Strive to Be Consistent
“CONSISTENCY, you are a jewel!” That is an expression frequently heard when someone manifests inconsistency. And since we all are imperfect, we are all likely at times to be inconsistent.
But that does not mean that we should not aim for consistency. We should, for consistency means “harmony of conduct or practice with profession; persistent adherence to moral or ethical standards in thought and action.” In other words, we should practice what we preach and should not be tempted from a course of right conduct. The Creator, Jehovah God, and his Son, Jesus Christ, are consistent and we should be imitators of them in this.—Matt. 5:48; Heb. 6:18; 13:8.
Inconsistency being a common human failing, it is not surprising to find that those who write on the subject frequently speak disparagingly of consistency. “Don’t be ‘consistent,’ but be simply true,” once said a noted American jurist. But did he have a point? Not according to the dictionary. And said another writer on the subject: “Consistency is the quality of a stagnant mind,” as if consistency ruled out progress. It does not. And wrote a popular American essayist years ago: “With consistency a great soul has simply nothing to do.” But are not the laws of nature consistent? They are, and they are the product of the greatest Soul in the universe.—Jer. 51:14.
It may well be that some disparage consistency because they do not want to submit to its demands. Thus one historian tells that Thomas Jefferson, who by many Americans is considered to be the democratic man, the lover of freedom par excellence, apparently saw nothing inconsistent between his severe denunciations of slavery and his owning many slaves himself. Then again, although he preached that ‘error need not be feared so long as reason is free to combat it,’ yet he sought, inconsistently, to make the University of Virginia a stronghold of his Unitarian religious ideas and of his Republican political philosophy.—Annals of the American Academy of Political and Social Science, May 1963.
The Bible, man’s only sure guide, does not gloss over inconsistency; it does not wink at it or condone it. Rather, throughout its pages it strongly condemns inconsistency. How bluntly Jesus, the Son of God, exposed the inconsistency of the religious leaders of his day! They claimed to be the children of Abraham but they were not doing the works of Abraham. They claimed to believe in Moses; but if they had, they would have believed also in Jesus, for Moses wrote of Jesus.—John 5:44-47; 8:39, 40.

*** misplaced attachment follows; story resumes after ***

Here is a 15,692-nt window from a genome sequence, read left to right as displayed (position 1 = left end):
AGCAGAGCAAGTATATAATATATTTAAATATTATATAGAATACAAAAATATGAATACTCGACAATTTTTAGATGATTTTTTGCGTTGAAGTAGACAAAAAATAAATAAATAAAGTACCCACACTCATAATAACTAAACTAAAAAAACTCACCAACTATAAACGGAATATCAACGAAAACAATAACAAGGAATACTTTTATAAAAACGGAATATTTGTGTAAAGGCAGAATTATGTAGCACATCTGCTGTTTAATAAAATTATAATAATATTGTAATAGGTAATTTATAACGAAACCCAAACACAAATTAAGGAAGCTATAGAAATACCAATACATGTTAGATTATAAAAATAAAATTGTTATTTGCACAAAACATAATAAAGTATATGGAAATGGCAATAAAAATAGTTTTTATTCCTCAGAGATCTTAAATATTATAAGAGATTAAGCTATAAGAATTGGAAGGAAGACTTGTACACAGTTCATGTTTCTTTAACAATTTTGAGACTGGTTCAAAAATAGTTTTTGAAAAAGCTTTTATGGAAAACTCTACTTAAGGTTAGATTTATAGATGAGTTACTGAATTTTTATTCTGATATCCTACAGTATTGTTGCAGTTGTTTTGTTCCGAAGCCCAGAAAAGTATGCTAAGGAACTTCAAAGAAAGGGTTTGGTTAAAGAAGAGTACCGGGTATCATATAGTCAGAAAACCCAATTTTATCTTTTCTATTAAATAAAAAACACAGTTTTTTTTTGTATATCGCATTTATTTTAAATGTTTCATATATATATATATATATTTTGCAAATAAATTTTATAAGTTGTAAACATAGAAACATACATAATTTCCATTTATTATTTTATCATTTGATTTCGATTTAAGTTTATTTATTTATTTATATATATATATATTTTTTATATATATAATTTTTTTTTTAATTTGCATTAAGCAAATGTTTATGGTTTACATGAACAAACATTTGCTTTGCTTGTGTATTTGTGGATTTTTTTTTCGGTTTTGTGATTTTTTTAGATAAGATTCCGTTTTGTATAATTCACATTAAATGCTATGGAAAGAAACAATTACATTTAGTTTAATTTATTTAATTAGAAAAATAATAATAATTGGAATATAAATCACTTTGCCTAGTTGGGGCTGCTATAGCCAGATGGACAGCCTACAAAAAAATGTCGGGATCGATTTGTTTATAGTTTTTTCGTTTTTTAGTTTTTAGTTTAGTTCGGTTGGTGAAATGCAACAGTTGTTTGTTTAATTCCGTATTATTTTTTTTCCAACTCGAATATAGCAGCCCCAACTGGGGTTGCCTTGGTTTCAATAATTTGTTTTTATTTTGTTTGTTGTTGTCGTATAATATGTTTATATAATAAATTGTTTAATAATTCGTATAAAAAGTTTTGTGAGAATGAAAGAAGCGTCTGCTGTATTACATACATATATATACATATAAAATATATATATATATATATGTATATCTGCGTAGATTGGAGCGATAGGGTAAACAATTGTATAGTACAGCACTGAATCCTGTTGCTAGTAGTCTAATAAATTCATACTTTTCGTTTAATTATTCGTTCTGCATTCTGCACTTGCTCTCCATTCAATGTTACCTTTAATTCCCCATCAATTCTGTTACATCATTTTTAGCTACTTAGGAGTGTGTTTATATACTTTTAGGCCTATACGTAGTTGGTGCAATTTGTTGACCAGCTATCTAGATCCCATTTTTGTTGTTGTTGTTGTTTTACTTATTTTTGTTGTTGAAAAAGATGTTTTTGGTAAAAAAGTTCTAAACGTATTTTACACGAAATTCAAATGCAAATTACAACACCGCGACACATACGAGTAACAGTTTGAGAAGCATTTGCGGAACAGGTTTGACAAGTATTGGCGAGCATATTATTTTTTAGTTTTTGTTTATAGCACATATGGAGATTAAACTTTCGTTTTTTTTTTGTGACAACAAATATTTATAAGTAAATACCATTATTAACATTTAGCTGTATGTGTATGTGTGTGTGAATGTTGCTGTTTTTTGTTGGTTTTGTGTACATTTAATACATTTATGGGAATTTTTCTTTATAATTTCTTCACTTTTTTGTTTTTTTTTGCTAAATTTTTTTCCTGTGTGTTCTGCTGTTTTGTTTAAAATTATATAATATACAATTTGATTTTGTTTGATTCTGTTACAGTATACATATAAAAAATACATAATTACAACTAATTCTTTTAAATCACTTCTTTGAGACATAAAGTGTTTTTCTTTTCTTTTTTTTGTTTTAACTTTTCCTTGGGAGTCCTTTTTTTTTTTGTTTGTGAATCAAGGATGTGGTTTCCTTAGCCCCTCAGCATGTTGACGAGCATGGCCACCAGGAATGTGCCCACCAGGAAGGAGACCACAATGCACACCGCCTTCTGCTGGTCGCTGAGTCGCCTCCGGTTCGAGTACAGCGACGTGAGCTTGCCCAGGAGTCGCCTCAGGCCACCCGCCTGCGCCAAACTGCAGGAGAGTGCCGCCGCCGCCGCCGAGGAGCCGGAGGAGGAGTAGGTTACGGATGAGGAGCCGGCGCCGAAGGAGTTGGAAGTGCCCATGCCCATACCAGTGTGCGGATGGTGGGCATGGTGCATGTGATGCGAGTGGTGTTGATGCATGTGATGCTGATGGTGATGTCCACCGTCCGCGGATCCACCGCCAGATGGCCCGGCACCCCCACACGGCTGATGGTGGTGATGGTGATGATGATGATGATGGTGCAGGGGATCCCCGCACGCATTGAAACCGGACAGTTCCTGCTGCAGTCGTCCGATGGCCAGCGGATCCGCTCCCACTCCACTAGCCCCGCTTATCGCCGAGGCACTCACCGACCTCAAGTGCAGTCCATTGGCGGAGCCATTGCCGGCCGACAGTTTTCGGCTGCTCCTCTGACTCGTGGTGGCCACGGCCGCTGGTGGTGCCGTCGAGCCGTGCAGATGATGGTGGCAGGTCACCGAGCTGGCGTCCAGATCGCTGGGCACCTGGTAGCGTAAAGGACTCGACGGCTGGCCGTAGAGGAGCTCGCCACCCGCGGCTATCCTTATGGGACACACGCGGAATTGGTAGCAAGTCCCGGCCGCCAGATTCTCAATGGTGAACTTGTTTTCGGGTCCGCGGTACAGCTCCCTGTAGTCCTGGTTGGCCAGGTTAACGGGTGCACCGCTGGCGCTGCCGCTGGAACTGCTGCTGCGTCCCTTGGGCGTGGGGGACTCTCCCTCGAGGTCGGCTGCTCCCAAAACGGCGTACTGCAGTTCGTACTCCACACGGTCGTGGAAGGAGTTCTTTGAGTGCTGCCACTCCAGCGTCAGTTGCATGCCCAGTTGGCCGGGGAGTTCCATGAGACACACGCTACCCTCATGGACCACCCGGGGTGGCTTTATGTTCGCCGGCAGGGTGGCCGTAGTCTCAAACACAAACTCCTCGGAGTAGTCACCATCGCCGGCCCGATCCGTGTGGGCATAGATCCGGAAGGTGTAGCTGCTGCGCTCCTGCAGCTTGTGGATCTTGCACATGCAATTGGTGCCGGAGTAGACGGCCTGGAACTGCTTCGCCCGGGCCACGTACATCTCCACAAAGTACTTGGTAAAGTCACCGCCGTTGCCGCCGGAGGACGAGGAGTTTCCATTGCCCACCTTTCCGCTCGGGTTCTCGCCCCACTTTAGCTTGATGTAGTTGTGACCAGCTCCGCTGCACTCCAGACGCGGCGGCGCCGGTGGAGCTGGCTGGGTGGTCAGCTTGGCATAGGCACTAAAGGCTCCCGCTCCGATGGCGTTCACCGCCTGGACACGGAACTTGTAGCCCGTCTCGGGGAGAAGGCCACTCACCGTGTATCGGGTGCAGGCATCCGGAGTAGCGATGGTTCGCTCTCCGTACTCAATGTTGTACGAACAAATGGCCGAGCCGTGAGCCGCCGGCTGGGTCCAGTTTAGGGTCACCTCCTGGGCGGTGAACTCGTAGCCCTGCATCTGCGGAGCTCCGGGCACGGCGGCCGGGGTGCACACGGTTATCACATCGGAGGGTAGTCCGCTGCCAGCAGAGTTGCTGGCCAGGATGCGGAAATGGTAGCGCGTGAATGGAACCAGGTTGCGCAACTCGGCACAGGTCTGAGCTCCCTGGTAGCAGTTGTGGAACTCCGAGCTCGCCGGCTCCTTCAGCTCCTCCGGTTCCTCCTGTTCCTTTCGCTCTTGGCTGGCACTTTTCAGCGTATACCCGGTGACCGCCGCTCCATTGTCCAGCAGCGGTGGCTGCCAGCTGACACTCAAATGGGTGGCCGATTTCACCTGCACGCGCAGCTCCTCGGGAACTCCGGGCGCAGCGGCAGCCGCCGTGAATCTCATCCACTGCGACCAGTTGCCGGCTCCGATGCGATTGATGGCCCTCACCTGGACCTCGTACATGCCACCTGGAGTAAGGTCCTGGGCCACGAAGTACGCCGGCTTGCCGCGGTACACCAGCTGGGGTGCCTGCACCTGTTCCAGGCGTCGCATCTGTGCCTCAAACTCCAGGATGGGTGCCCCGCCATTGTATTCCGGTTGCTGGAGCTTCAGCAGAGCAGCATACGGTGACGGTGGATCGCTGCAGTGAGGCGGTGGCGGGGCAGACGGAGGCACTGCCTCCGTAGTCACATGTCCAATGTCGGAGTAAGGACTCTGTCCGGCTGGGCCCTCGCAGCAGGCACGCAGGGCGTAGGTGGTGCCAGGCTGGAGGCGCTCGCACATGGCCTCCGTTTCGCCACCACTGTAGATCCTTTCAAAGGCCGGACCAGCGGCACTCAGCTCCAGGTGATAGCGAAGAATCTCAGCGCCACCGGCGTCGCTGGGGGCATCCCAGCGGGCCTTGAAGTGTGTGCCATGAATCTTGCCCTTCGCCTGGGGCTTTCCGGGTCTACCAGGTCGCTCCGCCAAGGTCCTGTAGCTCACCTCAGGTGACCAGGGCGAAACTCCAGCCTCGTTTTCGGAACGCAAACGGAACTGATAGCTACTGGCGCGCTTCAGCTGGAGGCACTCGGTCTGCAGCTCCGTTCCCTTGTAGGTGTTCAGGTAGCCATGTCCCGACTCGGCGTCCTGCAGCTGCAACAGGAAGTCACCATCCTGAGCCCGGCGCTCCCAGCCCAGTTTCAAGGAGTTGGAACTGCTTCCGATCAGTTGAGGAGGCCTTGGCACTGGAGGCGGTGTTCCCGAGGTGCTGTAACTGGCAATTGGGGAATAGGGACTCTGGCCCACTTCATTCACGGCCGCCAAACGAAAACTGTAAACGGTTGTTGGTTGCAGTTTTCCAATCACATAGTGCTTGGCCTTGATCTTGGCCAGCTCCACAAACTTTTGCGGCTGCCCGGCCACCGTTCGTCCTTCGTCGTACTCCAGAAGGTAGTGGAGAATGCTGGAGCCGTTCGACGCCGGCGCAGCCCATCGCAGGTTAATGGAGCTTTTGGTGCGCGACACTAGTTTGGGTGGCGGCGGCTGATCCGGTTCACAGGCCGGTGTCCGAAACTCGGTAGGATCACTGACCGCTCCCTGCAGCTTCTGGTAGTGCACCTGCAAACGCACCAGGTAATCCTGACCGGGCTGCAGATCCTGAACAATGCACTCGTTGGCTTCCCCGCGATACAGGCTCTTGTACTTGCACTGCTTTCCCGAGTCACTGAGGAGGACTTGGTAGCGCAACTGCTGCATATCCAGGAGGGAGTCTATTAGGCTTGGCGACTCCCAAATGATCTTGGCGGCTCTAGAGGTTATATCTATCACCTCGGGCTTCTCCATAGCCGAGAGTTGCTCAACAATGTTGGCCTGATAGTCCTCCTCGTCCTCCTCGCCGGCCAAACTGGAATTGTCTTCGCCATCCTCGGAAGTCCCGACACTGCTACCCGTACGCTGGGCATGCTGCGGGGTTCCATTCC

Those men had seated themselves in Moses’ seat, teaching his law, but did they practice what they preached? No, they were inconsistent. “They say but do not perform,” Jesus declared. Further highlighting their inconsistency, Jesus said that they were straining out gnats while swallowing camels.—Matt. 23:2, 3, 24.
The apostle Paul, though a learned man, did not disparage consistency as modern learned men are prone to do. In imitation of Jesus he lashed out strongly at Jews who were guilty of inconsistency: “Do you, however, the one teaching someone else, not teach yourself? You, the one preaching ‘Do not steal,’ do you steal? You, the one saying ‘Do not commit adultery,’ do you commit adultery?”—Rom. 2:17, 21, 22.
Today, especially in the pulpits, there is much inconsistency. Men claim to be Christian ministers and yet they pour ridicule on the Bible accounts of creation, the flood of Noah’s day, and so forth, incidents to which Jesus Christ referred as historical. Besides, did not Jesus say, “Your word is truth”? And as far as Jesus was concerned, God’s written Word at that time consisted of the Hebrew Scriptures.—John 17:17; Matt. 19:3-6; 24:37-39.
Not that the requirement of consistency is flouted only by the clergy. There are ever so many people who loudly boast of their patriotism, making a show of it by waving and saluting flags, singing the national anthem and celebrating national holidays. However, their true colors are betrayed by their eagerness to cheat their country in the matter of paying taxes.
Then again, parents often come short in the matter of consistency in dealing with their children. They warn their children that they will be punished if they do this or that, and then the children go ahead and do it anyhow and the parent ignores the disobedience. Or a parent may punish a child for doing a certain thing one day and on another day let the child get away with it. And, most serious of all, inconsistency is shown when a parent tells a child not to lie, steal, gossip, and so forth, and then the child sees and hears the parent doing those very things.
What causes people to be inconsistent? It could be simply carelessness, or it could be selfishness—most likely it is in many cases. However, it also could be due to not having or not recognizing any firm and sound standard by which to guide oneself.
The Creator of man, Jehovah God, has provided man with a sure guide, his Word, the Bible. It was given to serve as ‘a lamp to our feet and a light to our roadway.’ It is filled with sound counsel that covers all of life’s situations and relationships. On the one hand, it shows that ‘it is Jehovah God alone to whom we must render worship,’ and, on the other hand, that ‘all the things that we want others to do to us we should do to them.’—Ps. 119:105; Matt. 22:37-39; 4:10; 7:12.
More than that, the Bible also supplies the motivation for a consistent righteous course of action. This it does by inculcating the fear of Jehovah, which means hating what is bad and which is the beginning of wisdom. To follow the course of consistency means good relations both with one’s Maker, Jehovah God, and with one’s fellowman. It brings peace of mind and happiness now and will lead to endless life in the perfect new system of things so near at hand. The requirement of consistency presents a challenge, but to the extent we meet that challenge we will be happy.